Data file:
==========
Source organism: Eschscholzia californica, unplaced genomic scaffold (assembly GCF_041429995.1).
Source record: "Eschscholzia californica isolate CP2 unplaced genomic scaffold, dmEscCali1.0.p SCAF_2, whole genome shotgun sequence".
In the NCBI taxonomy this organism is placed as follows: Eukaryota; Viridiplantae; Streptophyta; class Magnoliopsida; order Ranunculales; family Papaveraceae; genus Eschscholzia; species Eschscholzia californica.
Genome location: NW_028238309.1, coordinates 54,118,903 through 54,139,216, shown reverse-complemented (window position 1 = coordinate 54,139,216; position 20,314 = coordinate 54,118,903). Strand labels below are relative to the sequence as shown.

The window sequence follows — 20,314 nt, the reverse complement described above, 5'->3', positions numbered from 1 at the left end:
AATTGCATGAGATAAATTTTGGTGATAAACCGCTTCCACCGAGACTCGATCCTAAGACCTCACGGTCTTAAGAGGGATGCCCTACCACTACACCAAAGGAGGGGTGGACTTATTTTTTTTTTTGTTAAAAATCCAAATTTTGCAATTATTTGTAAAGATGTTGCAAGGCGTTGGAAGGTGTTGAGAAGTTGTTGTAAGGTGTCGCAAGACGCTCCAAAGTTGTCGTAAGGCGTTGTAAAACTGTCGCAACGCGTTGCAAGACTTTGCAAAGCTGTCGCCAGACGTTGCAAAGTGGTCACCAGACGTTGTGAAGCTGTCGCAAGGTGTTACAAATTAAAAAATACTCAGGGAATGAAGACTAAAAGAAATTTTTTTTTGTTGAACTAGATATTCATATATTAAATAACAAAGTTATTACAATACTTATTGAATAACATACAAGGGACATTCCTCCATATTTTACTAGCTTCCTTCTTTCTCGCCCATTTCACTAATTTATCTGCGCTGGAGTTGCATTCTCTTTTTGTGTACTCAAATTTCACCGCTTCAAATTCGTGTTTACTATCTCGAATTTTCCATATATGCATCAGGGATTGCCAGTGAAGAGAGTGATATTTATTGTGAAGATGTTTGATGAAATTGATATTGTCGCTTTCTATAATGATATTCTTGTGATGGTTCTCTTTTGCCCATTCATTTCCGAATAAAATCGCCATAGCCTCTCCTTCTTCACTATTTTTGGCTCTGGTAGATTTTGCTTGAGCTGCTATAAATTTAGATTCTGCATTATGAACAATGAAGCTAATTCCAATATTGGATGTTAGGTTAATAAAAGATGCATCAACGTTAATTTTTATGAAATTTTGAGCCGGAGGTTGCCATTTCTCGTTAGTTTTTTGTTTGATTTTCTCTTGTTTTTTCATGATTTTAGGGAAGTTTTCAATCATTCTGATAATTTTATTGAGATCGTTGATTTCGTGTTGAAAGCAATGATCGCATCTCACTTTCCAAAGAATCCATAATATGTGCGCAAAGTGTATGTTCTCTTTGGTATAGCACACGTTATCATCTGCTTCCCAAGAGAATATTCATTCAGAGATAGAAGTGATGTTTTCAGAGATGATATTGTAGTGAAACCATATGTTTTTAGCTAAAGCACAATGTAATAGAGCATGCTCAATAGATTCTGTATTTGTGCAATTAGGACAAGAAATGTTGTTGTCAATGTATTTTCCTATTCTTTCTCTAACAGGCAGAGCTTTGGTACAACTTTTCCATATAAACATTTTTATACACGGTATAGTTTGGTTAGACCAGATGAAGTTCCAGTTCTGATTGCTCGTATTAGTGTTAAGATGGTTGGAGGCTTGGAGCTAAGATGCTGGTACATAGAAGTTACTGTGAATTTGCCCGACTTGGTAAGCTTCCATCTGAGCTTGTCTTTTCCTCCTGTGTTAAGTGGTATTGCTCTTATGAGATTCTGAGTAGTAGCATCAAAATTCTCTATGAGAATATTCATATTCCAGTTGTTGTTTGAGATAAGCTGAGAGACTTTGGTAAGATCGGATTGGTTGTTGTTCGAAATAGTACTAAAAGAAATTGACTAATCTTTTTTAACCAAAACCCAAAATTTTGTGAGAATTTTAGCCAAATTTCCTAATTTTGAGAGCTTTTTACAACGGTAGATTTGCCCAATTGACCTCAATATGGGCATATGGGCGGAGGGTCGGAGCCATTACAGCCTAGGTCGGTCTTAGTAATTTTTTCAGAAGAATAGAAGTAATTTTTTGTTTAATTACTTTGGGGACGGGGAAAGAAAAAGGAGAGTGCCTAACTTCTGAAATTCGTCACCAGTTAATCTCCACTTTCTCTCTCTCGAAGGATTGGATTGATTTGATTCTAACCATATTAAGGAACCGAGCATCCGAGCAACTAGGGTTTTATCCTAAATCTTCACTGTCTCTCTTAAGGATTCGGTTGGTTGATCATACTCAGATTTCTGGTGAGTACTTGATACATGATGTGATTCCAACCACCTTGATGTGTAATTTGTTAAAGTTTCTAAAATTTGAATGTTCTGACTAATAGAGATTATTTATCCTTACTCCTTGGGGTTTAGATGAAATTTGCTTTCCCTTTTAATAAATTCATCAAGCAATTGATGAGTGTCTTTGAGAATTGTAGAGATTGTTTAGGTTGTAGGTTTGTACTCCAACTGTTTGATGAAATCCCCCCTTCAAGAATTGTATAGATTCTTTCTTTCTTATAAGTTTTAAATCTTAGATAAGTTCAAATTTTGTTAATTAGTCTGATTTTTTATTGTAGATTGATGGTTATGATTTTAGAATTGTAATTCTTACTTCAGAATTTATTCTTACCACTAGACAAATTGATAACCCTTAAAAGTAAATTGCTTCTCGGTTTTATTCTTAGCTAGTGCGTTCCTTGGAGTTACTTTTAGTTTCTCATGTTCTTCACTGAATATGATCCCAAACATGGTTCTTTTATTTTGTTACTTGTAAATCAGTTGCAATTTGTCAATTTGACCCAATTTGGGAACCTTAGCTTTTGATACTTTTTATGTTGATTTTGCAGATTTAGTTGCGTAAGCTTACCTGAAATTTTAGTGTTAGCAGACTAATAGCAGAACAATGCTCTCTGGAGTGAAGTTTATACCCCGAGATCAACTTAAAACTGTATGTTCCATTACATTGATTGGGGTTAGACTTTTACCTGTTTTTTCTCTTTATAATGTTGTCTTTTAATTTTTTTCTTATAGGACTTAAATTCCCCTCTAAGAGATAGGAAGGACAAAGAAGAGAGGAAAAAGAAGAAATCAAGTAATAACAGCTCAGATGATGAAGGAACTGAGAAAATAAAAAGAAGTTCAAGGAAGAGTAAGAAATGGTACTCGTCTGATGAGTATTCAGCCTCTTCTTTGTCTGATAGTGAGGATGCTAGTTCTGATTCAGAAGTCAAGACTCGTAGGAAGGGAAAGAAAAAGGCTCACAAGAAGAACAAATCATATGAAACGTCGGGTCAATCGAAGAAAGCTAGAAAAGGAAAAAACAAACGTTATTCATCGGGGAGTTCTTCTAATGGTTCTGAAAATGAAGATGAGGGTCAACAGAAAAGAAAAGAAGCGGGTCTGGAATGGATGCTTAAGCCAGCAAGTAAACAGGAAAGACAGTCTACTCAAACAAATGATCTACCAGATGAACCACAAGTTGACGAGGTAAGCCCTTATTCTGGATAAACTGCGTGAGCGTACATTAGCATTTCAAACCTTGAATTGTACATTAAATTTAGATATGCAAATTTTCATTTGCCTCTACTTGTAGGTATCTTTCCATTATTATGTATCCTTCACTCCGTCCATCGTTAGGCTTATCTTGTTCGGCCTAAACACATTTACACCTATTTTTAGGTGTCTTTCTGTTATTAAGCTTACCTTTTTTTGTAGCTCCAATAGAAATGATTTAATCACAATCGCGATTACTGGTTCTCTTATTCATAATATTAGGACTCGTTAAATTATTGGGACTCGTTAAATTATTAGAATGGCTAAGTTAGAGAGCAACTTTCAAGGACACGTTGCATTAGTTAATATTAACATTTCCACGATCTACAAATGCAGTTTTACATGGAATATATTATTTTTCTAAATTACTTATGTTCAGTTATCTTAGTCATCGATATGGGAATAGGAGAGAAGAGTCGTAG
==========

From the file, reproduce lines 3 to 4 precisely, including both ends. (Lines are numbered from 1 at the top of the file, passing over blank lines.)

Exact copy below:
In the NCBI taxonomy this organism is placed as follows: Eukaryota; Viridiplantae; Streptophyta; class Magnoliopsida; order Ranunculales; family Papaveraceae; genus Eschscholzia; species Eschscholzia californica.
Genome location: NW_028238309.1, coordinates 54,118,903 through 54,139,216, shown reverse-complemented (window position 1 = coordinate 54,139,216; position 20,314 = coordinate 54,118,903). Strand labels below are relative to the sequence as shown.